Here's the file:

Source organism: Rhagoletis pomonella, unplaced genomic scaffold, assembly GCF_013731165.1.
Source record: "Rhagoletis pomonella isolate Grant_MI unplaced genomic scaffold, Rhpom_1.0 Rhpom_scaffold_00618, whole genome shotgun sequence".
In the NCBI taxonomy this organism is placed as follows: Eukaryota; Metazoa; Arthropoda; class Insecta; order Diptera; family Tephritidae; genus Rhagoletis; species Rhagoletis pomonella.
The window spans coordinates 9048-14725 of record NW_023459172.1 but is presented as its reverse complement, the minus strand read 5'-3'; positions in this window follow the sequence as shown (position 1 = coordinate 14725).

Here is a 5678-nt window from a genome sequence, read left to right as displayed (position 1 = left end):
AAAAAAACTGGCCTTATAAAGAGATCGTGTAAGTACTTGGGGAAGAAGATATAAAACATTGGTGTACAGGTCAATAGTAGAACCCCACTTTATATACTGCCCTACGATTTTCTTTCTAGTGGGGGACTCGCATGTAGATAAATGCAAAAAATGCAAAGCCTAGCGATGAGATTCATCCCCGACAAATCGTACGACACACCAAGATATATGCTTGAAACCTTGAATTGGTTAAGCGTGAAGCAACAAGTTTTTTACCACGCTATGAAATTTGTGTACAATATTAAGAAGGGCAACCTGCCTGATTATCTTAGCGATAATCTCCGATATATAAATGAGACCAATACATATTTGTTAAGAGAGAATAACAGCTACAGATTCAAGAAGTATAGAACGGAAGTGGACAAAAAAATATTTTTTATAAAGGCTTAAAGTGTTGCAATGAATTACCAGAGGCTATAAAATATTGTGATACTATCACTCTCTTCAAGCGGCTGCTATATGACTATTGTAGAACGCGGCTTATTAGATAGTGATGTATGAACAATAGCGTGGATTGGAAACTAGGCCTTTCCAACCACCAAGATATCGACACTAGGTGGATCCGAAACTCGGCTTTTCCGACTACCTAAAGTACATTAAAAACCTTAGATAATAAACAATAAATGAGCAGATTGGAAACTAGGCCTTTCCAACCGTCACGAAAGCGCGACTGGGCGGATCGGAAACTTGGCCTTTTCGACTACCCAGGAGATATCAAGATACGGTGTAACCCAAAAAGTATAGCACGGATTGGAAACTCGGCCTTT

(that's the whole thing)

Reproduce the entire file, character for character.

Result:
Source organism: Rhagoletis pomonella, unplaced genomic scaffold, assembly GCF_013731165.1.
Source record: "Rhagoletis pomonella isolate Grant_MI unplaced genomic scaffold, Rhpom_1.0 Rhpom_scaffold_00618, whole genome shotgun sequence".
In the NCBI taxonomy this organism is placed as follows: Eukaryota; Metazoa; Arthropoda; class Insecta; order Diptera; family Tephritidae; genus Rhagoletis; species Rhagoletis pomonella.
The window spans coordinates 9048-14725 of record NW_023459172.1 but is presented as its reverse complement, the minus strand read 5'-3'; positions in this window follow the sequence as shown (position 1 = coordinate 14725).

Here is a 5678-nt window from a genome sequence, read left to right as displayed (position 1 = left end):
AAAAAAACTGGCCTTATAAAGAGATCGTGTAAGTACTTGGGGAAGAAGATATAAAACATTGGTGTACAGGTCAATAGTAGAACCCCACTTTATATACTGCCCTACGATTTTCTTTCTAGTGGGGGACTCGCATGTAGATAAATGCAAAAAATGCAAAGCCTAGCGATGAGATTCATCCCCGACAAATCGTACGACACACCAAGATATATGCTTGAAACCTTGAATTGGTTAAGCGTGAAGCAACAAGTTTTTTACCACGCTATGAAATTTGTGTACAATATTAAGAAGGGCAACCTGCCTGATTATCTTAGCGATAATCTCCGATATATAAATGAGACCAATACATATTTGTTAAGAGAGAATAACAGCTACAGATTCAAGAAGTATAGAACGGAAGTGGACAAAAAAATATTTTTTATAAAGGCTTAAAGTGTTGCAATGAATTACCAGAGGCTATAAAATATTGTGATACTATCACTCTCTTCAAGCGGCTGCTATATGACTATTGTAGAACGCGGCTTATTAGATAGTGATGTATGAACAATAGCGTGGATTGGAAACTAGGCCTTTCCAACCACCAAGATATCGACACTAGGTGGATCCGAAACTCGGCTTTTCCGACTACCTAAAGTACATTAAAAACCTTAGATAATAAACAATAAATGAGCAGATTGGAAACTAGGCCTTTCCAACCGTCACGAAAGCGCGACTGGGCGGATCGGAAACTTGGCCTTTTCGACTACCCAGGAGATATCAAGATACGGTGTAACCCAAAAAGTATAGCACGGATTGGAAACTCGGCCTTT